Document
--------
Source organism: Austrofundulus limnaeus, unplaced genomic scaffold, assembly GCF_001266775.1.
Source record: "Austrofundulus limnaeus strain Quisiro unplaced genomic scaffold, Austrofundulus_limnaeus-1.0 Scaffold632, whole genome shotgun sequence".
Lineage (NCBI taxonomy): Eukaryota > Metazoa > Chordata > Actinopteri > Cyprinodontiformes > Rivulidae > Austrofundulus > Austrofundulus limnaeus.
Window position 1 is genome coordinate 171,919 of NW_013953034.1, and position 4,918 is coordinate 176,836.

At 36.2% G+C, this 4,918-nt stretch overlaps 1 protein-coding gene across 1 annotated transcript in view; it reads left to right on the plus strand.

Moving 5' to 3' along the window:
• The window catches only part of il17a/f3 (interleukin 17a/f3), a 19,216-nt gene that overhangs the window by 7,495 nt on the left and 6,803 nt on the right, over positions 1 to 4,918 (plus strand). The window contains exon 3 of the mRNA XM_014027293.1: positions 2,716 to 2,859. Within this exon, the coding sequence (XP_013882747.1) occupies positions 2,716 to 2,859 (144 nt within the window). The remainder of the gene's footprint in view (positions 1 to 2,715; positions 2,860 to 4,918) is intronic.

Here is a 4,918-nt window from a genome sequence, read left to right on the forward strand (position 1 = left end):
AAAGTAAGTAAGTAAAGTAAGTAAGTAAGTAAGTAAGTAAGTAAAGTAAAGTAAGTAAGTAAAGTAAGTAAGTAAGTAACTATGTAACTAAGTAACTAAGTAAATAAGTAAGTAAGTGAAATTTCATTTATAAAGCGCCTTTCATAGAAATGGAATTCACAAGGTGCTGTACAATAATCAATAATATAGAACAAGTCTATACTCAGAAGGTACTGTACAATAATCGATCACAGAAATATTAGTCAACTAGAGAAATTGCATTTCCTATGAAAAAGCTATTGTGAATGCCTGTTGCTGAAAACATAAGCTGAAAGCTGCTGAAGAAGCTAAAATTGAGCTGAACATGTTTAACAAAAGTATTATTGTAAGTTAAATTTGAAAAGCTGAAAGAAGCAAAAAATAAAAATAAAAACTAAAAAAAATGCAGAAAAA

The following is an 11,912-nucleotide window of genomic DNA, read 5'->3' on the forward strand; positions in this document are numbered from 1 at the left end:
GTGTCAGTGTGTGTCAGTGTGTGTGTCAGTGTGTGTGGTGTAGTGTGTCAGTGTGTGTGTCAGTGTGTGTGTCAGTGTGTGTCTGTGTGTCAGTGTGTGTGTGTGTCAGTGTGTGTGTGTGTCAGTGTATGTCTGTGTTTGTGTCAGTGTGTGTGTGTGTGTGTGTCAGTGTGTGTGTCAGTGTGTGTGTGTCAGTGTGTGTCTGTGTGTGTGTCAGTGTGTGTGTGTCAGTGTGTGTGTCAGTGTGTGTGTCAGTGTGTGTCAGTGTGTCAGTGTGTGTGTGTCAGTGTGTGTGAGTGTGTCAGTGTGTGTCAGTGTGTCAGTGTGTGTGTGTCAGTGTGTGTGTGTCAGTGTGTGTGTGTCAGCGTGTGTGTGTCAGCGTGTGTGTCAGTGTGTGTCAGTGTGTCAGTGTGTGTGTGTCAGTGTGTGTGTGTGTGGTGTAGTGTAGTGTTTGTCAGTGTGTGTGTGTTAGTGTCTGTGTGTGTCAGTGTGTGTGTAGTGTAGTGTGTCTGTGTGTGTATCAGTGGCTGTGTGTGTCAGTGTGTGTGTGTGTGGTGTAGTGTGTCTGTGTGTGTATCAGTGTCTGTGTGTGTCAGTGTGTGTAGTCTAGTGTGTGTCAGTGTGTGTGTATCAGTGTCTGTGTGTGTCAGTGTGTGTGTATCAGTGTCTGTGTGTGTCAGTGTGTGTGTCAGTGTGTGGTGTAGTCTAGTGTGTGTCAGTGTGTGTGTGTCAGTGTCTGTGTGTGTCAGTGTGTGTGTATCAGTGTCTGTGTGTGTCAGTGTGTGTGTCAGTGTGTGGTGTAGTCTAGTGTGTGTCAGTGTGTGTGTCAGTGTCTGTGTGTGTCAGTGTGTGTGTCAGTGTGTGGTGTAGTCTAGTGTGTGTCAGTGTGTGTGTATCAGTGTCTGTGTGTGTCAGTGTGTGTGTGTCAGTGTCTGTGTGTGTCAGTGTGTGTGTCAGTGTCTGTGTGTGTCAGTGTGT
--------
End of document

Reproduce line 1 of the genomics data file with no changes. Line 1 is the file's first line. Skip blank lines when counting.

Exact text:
Source organism: Austrofundulus limnaeus, unplaced genomic scaffold, assembly GCF_001266775.1.